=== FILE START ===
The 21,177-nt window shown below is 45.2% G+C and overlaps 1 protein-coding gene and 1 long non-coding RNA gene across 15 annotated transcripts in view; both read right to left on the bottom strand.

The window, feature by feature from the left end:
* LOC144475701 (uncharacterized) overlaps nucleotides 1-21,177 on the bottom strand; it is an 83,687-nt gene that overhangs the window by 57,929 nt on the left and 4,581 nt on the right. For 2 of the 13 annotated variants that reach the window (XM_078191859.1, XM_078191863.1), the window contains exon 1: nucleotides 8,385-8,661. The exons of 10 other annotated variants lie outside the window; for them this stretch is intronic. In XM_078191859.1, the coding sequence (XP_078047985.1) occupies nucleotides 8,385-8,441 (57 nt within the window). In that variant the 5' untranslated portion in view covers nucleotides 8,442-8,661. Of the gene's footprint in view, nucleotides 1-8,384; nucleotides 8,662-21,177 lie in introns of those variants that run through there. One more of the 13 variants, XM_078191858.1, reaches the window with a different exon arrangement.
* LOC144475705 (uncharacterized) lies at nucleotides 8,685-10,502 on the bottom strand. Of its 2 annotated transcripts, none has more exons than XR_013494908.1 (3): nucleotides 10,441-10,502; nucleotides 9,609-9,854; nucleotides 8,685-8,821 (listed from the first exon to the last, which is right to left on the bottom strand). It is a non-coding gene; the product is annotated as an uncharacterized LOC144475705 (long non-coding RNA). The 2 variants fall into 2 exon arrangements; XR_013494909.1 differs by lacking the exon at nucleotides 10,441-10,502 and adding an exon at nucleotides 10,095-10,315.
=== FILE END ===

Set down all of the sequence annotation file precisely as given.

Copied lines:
The 21,177-nt window shown below is 45.2% G+C and overlaps 1 protein-coding gene and 1 long non-coding RNA gene across 15 annotated transcripts in view; both read right to left on the bottom strand.

The window, feature by feature from the left end:
* LOC144475701 (uncharacterized) overlaps nucleotides 1-21,177 on the bottom strand; it is an 83,687-nt gene that overhangs the window by 57,929 nt on the left and 4,581 nt on the right. For 2 of the 13 annotated variants that reach the window (XM_078191859.1, XM_078191863.1), the window contains exon 1: nucleotides 8,385-8,661. The exons of 10 other annotated variants lie outside the window; for them this stretch is intronic. In XM_078191859.1, the coding sequence (XP_078047985.1) occupies nucleotides 8,385-8,441 (57 nt within the window). In that variant the 5' untranslated portion in view covers nucleotides 8,442-8,661. Of the gene's footprint in view, nucleotides 1-8,384; nucleotides 8,662-21,177 lie in introns of those variants that run through there. One more of the 13 variants, XM_078191858.1, reaches the window with a different exon arrangement.
* LOC144475705 (uncharacterized) lies at nucleotides 8,685-10,502 on the bottom strand. Of its 2 annotated transcripts, none has more exons than XR_013494908.1 (3): nucleotides 10,441-10,502; nucleotides 9,609-9,854; nucleotides 8,685-8,821 (listed from the first exon to the last, which is right to left on the bottom strand). It is a non-coding gene; the product is annotated as an uncharacterized LOC144475705 (long non-coding RNA). The 2 variants fall into 2 exon arrangements; XR_013494909.1 differs by lacking the exon at nucleotides 10,441-10,502 and adding an exon at nucleotides 10,095-10,315.